Post-earthquake co-ordinates

Clear and complete referencing of coordinates is important because ongoing movement can mean that they change several times after an earthquake.

Post-earthquake datums

It is particularly important after an earthquake that coordinates are provided in terms of the appropriate national datum. These are:

  • New Zealand Geodetic Datum 2000 (NZGD2000) for horizontal coordinates and ellipsoidal heights. This will ensure that any deformation models can be applied when calculating coordinates.
  • New Zealand Vertical Datum 2016 (NZVD2016) for normal-orthometric heights. This will ensure that heights can be efficiently established using GNSS and are in a consistent datum over the extent of the earthquake-affected area.

Referencing post-earthquake coordinates

After a large earthquake, it is normal to have ongoing post-seismic movement and/or movement due to significant aftershocks. Survey marks may physically move between two surveys and therefore have different coordinates.

Coordinate epoch (date)

It is important to record the date for post-earthquake coordinates (known as the epoch).  Coordinate epochs may be recorded as decimal years or dates in year-month-day format. For example 6 December 2016 could be recorded as 2016.93 or 20161206. Some software, including PositioNZ-PP, uses the term “observation epoch”. Coordinate epoch and observation epoch have the same meaning when referring to a set of coordinates.

Coordinate epoch when using PositioNZ-PP

When new post-earthquake coordinates are sourced by processing data using PositioNZ-PP, the coordinate epoch is the date than the data was collected. This is because PositioNZ-PP reference station coordinates are updated daily using a specific model of the movement at each station.

Coordinate epoch when using local post-earthquake geodetic control

When new coordinates are sourced by connecting to local post-earthquake geodetic control marks, the coordinate epoch for the new coordinates will be the same as for that local control. This is normally different to the date that the new data is collected.

For example, a new survey carried out on 20 December 2016 connects to some nearby geodetic marks that have post-earthquake coordinates published on the LINZ Data Service with a coordinate epoch of 20161129. The coordinate epoch of the new post-earthquake coordinates is also 20161129.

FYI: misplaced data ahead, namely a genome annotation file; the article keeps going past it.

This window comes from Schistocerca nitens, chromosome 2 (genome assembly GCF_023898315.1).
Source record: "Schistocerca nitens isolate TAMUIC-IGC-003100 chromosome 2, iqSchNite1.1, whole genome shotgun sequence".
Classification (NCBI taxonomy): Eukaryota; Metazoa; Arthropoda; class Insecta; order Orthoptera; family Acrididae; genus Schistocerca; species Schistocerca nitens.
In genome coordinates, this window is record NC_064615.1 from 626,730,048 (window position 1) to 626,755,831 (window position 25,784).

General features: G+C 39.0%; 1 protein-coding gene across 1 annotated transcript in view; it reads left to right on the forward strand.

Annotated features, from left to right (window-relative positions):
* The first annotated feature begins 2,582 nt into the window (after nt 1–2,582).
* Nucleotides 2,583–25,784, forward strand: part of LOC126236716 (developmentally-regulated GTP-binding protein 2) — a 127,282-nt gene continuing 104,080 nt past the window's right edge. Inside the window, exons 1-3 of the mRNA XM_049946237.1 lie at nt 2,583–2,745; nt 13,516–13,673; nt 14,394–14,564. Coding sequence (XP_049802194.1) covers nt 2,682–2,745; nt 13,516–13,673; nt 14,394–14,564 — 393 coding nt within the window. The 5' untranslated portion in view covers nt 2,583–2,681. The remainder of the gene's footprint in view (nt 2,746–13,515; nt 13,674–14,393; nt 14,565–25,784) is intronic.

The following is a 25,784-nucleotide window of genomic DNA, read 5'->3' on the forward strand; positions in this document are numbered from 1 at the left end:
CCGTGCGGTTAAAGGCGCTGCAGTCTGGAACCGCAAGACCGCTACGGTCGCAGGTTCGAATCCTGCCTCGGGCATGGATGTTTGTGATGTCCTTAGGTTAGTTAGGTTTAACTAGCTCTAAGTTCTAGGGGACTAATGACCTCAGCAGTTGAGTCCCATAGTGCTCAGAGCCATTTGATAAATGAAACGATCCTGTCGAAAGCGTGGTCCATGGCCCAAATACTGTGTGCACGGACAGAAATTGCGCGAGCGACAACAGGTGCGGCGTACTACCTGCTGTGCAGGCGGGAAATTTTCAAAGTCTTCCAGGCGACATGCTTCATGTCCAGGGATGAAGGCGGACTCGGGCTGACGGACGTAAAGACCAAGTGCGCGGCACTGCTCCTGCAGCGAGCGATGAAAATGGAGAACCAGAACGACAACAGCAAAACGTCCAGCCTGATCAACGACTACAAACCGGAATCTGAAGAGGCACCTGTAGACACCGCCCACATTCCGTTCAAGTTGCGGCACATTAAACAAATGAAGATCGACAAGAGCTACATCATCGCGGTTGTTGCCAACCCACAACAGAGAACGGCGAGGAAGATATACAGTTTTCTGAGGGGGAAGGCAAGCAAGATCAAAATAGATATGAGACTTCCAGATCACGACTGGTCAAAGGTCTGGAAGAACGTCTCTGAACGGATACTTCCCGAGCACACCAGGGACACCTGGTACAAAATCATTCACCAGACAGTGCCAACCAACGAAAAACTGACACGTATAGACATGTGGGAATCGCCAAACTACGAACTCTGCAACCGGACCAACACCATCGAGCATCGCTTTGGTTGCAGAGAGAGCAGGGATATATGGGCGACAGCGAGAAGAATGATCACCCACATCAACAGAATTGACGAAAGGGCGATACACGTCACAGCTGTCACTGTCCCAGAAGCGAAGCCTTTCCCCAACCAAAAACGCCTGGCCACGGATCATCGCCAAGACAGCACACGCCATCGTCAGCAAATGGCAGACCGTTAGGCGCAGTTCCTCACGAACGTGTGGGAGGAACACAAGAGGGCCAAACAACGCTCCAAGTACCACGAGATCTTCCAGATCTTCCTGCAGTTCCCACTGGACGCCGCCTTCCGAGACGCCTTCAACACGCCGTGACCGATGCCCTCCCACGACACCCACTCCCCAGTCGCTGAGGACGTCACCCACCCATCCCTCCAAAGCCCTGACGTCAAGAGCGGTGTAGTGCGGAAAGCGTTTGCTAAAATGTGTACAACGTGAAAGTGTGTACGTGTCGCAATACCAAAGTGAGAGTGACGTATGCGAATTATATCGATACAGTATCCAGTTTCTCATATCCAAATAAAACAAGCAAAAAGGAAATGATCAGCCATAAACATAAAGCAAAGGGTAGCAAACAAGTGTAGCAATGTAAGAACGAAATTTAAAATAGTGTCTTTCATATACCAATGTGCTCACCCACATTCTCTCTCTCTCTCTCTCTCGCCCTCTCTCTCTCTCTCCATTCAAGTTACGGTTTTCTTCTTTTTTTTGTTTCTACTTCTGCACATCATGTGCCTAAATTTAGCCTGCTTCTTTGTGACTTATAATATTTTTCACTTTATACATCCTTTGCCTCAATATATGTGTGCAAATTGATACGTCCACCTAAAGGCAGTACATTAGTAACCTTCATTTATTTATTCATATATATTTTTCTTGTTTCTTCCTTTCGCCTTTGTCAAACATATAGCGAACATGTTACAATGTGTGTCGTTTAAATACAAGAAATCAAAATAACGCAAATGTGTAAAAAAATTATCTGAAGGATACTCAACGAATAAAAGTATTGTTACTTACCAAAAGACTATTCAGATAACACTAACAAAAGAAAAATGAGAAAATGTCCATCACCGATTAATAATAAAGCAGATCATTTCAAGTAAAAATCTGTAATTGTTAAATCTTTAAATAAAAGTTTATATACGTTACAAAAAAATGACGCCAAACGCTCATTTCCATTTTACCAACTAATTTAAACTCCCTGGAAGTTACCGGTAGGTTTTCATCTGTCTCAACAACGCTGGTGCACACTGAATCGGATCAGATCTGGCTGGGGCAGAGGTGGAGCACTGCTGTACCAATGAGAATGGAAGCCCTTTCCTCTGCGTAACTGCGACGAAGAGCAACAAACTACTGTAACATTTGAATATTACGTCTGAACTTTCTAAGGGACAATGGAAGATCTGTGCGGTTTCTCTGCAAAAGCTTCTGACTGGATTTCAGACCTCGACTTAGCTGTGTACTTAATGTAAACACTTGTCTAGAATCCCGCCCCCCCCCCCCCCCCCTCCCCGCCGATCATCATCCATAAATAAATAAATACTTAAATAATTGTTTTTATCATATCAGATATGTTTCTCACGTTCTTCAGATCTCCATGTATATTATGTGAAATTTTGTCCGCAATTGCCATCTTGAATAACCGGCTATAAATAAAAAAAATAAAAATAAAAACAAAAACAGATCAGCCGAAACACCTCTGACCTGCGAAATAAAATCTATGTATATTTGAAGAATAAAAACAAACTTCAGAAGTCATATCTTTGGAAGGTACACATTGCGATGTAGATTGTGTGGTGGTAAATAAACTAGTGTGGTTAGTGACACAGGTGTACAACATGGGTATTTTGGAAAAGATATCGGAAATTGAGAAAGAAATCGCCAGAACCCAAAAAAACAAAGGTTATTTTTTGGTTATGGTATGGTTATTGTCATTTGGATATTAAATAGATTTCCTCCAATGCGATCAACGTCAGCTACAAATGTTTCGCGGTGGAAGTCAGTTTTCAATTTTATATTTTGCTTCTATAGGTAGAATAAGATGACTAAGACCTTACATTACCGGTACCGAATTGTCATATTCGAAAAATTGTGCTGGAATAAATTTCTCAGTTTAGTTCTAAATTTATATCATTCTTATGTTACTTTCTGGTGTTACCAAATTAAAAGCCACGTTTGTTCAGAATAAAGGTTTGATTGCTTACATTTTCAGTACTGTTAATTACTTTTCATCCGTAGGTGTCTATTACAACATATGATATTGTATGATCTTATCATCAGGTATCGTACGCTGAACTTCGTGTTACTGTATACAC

This assumes that all marks have moved consistently over the area of the survey since the local post-earthquake control was surveyed. If this assumption is not valid (eg where there has been a significant aftershock after the coordinate epoch for the local geodetic control), then additional data should be collected as part of the survey and processed using PositioNZ-PP, rather than using the local post-earthquake geodetic control.

NZGD2000 coordinate epoch vs NZGD2000 reference epoch

Note that the reference epoch (also known as the nominal epoch) for NZGD2000 refers to the epoch used for calculations using the secular (long-term continuous) deformation model. This is always epoch 2000.0 or 20000101. It should not be confused with the coordinate epoch of a set of coordinates.

Other information to record

The datum, datum version, projection information and the source of coordinates must also be recorded. Including the datum version for NZGD2000 ensures that coordinates can be updated if a new version of the deformation model is published. The deformation model may be updated several times over the course of the recovery.

Coordinate referencing example

The following table shows the type of information that should be included to reference post-earthquake coordinates.


Example 1:



Latitude: 42°25'13.77539"S

Longitude: 173°41'48.80498"E

Ellipsoidal hgt: 120.978

Example 2:


R 62

Circuit North: 805717.168

Circuit East: 414663.672

Ellipsoidal hgt: 2.243




Datum version



Coordinate epoch





Marlborough 2000

Orthometric datum



Coordinate source

PositioNZ-PP (processed 2/12/2016)

WITH at epoch 20161123 sourced from LINZ Data Service

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